[¶ 11] Although there is no pertinent legislative history regarding the adoption of UDITPA, we have stated in the past that UDITPA was “designed to permit states to fairly apportion the income of a multistate corporation in accordance with the distribution of a corporation's property, payroll, and sales.” Great N. Nekoosa Corp., 675 A.2d at 964. The goal is “to apportion income so that there is neither an overlap nor a gap in taxation.” Id. at 966.
Maine determines what portion of a multijurisdictional corporation's income is apportionable to the corporation's business activity in Maine by using what is commonly referred to as the “water's edge combined reporting method.” See 36 M.R.S.A. § 5244 (1990). Under this method of reporting and apportionment the state does not look beyond the water's edge-that is, beyond the geographic boundaries of the United States-in determining what activities are appropriately considered part of the unitary business.
E.I. Du Pont de Nemours & Co., 675 A.2d at 83. The water's edge reporting method stands in contrast to the worldwide combined reporting method,
by which the taxable income of a unitary business is determined for state tax purposes by multiplying the combined income of the worldwide group of a multijurisdictional corporation engaged in the unitary business by the ratio of the unitary business's property, payroll, and sales in a given state to the total property, payroll and sales of the unitary business everywhere [,]
including affiliates operating abroad. Id. at 83 n. 3 (emphasis added).
[¶ 12] We have explicitly outlined how the apportionment factors are used to calculate corporate income taxes:
[T]he value of the property used by the unitary business in Maine is divided by the value of the domestic property of the unitary business, the amount of sales made by the business in Maine is divided by the sales of the domestic unitary business, and the Maine payroll of the business is divided by the payroll of the domestic unitary business. 36 M.R.S.A. §§ 5102(8), 5211 (1990). The sum of the property, sales, and payroll factors is divided by three to yield an apportionment ratio. 36 M.R.S.A. § 5211(8). The Maine net income is then determined by multiplying “that part of the federal taxable income of the entire group which derives from the unitary business” by the apportionment ratio. See 36 M.R.S.A. § 5102(8).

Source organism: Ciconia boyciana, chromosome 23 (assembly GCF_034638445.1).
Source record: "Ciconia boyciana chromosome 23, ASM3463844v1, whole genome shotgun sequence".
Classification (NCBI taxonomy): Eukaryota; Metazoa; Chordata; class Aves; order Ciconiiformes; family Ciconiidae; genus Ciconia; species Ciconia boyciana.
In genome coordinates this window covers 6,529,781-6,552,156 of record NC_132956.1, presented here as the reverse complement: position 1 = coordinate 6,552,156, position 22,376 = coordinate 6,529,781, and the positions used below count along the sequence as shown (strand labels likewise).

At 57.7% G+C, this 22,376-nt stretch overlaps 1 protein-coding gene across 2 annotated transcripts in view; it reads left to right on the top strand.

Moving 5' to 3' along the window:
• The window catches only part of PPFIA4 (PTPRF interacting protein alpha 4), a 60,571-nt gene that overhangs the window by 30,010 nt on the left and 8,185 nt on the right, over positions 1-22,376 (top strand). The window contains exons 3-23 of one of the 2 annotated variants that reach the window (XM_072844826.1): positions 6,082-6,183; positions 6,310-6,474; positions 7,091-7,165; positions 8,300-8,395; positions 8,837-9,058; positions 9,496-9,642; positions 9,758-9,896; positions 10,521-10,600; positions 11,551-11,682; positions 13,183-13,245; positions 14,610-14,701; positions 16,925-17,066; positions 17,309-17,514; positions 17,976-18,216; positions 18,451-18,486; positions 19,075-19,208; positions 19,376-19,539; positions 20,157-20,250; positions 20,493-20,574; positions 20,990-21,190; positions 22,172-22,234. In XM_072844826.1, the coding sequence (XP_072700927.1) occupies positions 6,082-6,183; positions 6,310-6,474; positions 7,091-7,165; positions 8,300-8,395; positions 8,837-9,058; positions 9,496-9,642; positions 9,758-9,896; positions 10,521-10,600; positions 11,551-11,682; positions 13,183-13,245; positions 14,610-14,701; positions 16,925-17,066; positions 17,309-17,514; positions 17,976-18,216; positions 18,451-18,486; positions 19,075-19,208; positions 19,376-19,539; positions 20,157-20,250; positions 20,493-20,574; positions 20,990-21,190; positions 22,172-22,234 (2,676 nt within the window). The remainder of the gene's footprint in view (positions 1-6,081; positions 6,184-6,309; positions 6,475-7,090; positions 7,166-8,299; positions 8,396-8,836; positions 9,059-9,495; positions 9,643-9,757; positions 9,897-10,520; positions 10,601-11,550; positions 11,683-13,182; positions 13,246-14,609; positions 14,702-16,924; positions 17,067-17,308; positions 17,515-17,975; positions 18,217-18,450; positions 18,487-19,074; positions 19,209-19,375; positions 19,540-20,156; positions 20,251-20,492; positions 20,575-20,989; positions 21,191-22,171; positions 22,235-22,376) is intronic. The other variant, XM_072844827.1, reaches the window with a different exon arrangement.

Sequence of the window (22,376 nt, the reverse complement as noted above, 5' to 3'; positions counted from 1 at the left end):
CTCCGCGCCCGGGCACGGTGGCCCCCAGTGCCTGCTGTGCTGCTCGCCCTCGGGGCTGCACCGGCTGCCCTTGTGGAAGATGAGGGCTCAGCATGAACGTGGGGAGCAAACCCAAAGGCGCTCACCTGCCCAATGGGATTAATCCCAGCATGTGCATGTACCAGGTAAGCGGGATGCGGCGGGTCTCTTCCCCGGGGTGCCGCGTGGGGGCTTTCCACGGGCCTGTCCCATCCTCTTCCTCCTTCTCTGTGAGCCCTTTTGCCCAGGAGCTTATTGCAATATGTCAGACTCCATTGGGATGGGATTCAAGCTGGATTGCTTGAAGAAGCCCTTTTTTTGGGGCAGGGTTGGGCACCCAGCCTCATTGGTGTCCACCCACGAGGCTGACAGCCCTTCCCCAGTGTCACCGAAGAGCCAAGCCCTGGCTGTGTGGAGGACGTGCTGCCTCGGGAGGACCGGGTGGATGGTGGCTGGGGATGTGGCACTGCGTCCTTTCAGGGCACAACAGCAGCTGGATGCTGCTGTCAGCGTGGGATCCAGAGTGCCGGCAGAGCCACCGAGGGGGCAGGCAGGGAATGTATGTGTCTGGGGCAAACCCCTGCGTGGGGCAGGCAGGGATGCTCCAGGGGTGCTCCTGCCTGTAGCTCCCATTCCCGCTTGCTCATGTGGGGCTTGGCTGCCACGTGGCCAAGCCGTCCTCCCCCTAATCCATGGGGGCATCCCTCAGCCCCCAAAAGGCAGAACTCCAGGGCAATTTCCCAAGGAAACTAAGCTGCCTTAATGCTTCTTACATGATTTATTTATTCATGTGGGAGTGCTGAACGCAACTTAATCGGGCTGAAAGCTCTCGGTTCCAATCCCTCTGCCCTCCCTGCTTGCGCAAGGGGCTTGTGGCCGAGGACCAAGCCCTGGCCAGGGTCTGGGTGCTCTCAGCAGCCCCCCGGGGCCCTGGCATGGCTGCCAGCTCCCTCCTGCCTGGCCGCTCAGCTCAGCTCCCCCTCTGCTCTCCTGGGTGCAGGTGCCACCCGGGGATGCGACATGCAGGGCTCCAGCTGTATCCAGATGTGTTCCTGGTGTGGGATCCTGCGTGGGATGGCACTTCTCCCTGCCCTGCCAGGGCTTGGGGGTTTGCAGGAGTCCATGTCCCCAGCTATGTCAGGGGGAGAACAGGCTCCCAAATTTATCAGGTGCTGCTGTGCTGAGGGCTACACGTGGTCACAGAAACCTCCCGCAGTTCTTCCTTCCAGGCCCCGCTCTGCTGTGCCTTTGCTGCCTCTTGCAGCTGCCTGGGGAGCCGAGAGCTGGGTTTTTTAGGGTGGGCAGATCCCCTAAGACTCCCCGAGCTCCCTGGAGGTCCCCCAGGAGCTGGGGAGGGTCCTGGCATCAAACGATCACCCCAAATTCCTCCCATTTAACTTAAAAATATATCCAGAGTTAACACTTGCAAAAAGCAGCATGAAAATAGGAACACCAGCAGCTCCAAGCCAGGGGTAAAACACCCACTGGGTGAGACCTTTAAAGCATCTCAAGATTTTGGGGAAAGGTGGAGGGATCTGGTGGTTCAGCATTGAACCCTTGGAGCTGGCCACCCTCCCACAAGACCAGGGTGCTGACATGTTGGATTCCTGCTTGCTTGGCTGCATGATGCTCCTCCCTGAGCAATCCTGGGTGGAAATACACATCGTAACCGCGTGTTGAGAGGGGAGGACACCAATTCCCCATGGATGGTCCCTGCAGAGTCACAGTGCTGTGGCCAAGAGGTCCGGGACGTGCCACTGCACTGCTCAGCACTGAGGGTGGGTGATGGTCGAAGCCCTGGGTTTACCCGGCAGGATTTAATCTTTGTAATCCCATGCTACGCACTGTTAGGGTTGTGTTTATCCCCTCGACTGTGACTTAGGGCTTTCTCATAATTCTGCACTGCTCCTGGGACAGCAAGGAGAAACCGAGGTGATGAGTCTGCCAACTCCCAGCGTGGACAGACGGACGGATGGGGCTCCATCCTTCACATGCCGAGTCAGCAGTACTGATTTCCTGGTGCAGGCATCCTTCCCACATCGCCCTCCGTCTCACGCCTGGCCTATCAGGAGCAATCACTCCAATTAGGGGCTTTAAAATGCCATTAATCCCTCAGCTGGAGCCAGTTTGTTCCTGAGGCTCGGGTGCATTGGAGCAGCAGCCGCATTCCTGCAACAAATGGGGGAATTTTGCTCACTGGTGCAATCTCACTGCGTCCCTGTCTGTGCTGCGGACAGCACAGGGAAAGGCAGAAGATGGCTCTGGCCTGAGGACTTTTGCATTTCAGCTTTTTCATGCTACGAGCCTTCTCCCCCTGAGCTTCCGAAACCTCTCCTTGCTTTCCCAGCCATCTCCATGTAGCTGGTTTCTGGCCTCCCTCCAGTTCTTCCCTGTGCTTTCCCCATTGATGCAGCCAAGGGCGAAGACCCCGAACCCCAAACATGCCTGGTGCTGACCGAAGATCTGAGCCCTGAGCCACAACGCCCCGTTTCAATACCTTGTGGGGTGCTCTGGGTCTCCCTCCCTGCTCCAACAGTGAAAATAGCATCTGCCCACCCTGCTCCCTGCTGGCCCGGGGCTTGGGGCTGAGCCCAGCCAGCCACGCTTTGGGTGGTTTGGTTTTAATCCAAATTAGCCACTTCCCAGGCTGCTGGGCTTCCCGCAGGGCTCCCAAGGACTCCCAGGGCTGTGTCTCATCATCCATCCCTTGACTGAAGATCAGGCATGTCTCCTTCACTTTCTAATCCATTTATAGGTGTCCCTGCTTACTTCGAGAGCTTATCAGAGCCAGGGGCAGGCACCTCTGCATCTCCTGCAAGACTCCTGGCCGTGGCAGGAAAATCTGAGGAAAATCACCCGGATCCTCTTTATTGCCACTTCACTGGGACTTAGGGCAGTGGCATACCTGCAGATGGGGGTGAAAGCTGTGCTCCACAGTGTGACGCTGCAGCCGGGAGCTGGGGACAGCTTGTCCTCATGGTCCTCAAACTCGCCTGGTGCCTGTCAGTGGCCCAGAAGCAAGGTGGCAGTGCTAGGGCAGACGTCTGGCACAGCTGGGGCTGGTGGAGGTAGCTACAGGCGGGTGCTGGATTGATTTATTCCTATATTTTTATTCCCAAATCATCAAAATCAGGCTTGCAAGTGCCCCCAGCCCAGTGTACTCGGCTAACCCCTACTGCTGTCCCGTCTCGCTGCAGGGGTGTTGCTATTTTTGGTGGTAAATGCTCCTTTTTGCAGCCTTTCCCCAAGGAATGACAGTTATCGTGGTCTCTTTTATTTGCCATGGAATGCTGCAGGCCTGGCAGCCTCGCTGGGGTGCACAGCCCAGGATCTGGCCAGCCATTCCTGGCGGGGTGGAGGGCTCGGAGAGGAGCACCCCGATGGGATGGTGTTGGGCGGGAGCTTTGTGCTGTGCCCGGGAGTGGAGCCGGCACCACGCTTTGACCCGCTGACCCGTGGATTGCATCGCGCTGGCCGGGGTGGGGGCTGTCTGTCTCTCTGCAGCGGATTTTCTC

Id. at 83 (emphasis added). For purposes of this determination, “Maine net income,” has consistently meant “the taxable income of that taxpayer for that taxable year under the laws of the United States as modified by section 5200-A [‘Modifications'] and apportionable to this State under chapter 821 [UDITPA].” 36 M.R.S.A. § 5102(8). “[T]he Maine net income of a corporation is determined by apportioning that part of the federal taxable income of the entire group that derives from the unitary business.” Id. (emphasis added). Hence, the calculation of the corporate income tax in Maine during the relevant tax years began with the income taxable pursuant to federal law. Id.; see also 36 M.R.S.A. § 5243 (Supp.2003), repealed by P.L.2003, ch. 588, § 20 (mandating, throughout the 1995 to 1999 tax years, that a corporation must amend its Maine return whenever it files “an amended federal return affecting the taxpayer's liability”).
[¶ 13] Since before the tax years in question, the United States Internal Revenue Code has consistently limited taxable income to that income derived from, or sufficiently connected to, the conduct of business in the United States:
§ 882. Tax on income of foreign corporations connected with United States business
(a) Imposition of tax.-
(1) In general.-A foreign corporation engaged in trade or business within the United States during the taxable year shall be taxable ․ on its taxable income which is effectively connected with the conduct of a trade or business within the United States.
(2) Determination of taxable income.-In determining taxable income for purposes of paragraph (1), gross income includes only gross income which is effectively connected with the conduct of a trade or business within the United States.
(b) Gross income.-In the case of a foreign corporation, except where the context clearly indicates otherwise, gross income includes only-
(1) gross income which is derived from sources within the United States and which is not effectively connected with the conduct of a trade or business within the United States, and
(2) gross income which is effectively connected with the conduct of a trade or business within the United States.